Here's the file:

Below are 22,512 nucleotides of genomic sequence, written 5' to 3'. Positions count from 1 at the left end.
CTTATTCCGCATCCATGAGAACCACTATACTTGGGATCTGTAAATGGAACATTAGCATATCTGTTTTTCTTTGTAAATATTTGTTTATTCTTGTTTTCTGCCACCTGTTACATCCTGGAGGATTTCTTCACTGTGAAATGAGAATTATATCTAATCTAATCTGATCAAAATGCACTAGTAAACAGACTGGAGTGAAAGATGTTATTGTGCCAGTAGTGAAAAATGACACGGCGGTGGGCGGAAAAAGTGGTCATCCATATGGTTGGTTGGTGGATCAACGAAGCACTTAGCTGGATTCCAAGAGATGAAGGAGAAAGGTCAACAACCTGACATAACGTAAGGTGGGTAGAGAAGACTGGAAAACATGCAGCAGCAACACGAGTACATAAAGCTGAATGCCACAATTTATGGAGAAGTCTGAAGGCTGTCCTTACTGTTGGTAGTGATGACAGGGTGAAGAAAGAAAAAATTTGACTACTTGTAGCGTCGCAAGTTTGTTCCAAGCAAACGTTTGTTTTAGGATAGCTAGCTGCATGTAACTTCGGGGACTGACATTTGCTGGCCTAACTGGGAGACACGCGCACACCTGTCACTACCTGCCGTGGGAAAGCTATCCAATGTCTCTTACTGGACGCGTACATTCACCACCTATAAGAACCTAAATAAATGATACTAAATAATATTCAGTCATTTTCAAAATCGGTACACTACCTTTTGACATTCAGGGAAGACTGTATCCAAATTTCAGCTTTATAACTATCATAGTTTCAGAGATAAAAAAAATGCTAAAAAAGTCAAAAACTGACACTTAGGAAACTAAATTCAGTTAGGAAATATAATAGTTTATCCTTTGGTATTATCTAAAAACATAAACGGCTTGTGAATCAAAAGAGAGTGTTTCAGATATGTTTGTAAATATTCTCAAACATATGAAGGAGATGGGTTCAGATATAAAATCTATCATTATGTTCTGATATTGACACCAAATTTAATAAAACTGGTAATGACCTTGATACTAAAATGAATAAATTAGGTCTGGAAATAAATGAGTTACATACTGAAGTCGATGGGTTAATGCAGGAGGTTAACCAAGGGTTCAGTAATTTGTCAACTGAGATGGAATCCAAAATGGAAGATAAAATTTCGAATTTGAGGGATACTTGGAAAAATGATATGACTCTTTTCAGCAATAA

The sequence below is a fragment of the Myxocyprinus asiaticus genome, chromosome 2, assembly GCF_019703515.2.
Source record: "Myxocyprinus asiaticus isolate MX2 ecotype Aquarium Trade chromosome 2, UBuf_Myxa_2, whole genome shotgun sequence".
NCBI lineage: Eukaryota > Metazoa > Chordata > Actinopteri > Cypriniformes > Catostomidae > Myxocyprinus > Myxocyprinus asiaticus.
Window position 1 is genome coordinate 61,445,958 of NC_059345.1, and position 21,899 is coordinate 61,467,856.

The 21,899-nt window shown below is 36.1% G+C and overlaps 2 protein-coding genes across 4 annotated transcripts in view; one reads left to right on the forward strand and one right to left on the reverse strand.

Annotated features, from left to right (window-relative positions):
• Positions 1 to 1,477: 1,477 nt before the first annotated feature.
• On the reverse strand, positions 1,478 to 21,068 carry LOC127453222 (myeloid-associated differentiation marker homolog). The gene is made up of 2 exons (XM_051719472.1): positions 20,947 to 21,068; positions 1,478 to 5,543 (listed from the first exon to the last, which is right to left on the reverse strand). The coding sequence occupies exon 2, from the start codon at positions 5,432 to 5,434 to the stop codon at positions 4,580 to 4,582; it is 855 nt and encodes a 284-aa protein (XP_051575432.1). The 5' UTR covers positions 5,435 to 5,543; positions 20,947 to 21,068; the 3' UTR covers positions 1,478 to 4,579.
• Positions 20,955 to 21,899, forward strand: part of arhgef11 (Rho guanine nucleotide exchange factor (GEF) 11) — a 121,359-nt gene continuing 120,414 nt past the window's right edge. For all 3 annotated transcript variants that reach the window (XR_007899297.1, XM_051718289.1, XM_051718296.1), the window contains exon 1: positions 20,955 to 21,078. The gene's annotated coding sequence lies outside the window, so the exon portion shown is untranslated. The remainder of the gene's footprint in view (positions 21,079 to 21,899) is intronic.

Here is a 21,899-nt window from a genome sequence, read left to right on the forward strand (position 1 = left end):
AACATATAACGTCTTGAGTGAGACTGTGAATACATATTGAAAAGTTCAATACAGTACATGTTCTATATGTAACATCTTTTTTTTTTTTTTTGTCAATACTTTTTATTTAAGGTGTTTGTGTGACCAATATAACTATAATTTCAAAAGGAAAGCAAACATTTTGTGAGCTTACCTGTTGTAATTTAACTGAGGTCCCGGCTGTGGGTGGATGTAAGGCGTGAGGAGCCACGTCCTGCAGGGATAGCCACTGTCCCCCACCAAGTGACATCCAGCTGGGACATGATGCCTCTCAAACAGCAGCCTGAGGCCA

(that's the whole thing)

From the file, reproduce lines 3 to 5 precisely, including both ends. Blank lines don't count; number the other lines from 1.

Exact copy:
The sequence below is a fragment of the Myxocyprinus asiaticus genome, chromosome 2, assembly GCF_019703515.2.
Source record: "Myxocyprinus asiaticus isolate MX2 ecotype Aquarium Trade chromosome 2, UBuf_Myxa_2, whole genome shotgun sequence".
NCBI lineage: Eukaryota > Metazoa > Chordata > Actinopteri > Cypriniformes > Catostomidae > Myxocyprinus > Myxocyprinus asiaticus.